Residents in the shiny new condo buildings nearby may not know their neighbours. But on Draper, they celebrate the summer solstice together, meet for drinks in the shared garden they created on a vacant lot and babysit each other’s pets. They meet for movie nights and card games, and trade tips on how to keep their front gardens blooming.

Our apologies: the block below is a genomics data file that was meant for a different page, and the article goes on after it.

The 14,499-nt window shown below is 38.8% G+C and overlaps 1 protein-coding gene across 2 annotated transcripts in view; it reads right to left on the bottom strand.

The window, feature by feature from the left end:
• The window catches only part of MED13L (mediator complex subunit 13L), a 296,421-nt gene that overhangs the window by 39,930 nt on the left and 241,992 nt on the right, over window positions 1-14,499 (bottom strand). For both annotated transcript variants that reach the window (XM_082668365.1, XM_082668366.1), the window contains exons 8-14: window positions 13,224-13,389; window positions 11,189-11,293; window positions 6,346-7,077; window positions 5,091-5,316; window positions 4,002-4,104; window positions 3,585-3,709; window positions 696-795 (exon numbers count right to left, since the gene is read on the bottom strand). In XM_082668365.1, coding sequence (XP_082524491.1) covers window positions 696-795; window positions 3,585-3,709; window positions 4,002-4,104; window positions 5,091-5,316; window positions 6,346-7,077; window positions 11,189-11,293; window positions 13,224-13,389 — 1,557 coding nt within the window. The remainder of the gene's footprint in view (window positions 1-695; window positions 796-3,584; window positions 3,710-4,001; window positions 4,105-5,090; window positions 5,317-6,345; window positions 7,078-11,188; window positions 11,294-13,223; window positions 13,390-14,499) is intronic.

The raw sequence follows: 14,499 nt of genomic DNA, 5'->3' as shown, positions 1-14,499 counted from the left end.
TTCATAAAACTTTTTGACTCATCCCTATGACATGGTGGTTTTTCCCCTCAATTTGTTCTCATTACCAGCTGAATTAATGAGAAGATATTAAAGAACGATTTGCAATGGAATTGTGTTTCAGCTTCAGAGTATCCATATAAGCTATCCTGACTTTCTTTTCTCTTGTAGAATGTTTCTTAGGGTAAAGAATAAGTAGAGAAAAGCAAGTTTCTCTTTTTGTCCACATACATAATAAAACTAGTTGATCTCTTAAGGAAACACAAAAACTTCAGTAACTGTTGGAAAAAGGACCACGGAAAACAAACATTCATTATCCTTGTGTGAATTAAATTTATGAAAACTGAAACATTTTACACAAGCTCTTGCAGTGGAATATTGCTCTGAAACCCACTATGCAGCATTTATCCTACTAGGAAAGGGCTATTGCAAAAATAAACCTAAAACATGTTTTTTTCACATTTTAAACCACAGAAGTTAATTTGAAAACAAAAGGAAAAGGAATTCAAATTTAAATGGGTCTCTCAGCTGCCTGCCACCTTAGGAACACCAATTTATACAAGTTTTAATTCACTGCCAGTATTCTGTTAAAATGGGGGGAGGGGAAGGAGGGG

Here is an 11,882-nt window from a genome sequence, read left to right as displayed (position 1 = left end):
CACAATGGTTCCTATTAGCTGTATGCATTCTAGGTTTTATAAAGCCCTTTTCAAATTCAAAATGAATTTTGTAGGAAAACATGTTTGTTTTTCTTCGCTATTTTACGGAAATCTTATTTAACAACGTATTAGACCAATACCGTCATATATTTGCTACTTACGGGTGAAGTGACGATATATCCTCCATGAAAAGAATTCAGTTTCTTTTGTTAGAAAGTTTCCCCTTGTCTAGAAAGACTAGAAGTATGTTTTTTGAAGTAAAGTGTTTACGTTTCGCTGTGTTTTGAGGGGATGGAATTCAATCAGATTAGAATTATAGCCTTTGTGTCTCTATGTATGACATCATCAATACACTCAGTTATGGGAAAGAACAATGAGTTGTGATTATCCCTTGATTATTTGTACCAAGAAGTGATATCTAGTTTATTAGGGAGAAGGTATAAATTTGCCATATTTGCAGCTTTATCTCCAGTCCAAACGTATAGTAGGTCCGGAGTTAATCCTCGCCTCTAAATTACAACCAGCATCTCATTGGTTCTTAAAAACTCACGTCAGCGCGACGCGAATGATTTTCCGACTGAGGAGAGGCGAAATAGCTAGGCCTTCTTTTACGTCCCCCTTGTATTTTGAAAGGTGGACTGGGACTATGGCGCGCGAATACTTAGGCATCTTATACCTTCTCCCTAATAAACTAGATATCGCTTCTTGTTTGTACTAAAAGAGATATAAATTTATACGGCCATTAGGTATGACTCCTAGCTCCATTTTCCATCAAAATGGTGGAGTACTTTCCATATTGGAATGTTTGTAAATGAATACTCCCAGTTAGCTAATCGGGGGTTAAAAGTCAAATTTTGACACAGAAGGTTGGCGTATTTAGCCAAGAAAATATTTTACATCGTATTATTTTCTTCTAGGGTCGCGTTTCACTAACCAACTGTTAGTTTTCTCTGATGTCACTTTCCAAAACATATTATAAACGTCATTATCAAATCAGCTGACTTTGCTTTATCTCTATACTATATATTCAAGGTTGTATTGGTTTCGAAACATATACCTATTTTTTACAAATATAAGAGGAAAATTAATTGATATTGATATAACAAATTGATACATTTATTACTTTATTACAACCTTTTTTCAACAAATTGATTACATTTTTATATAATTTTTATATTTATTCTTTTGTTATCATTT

When Mary Kohut turned 90 recently, the whole street came to celebrate. It was a fitting tribute for Draper’s oldest and longest resident, who moved in at the age of 9 when there was no traffic and the milkman and breadman came to the door. “My neighbours made me a beautiful party — cake and everything,” says Kohut, who still has all the birthday cards. Her family came to Toronto during the Depression from their Manitoba farm and lived in several Draper houses, including her current one, where she and her late husband Bill raised their son and her grandchildren regularly visit. One of seven children, Kohut remembers swarms of boys playing road hockey, girls skipping, everyone walking to school. No cars. Ukrainian treats from stores on Queen St. The biggest change? “All those buildings.” But some things are the same. “I love my neighbours. Anything I need, they come and help me.”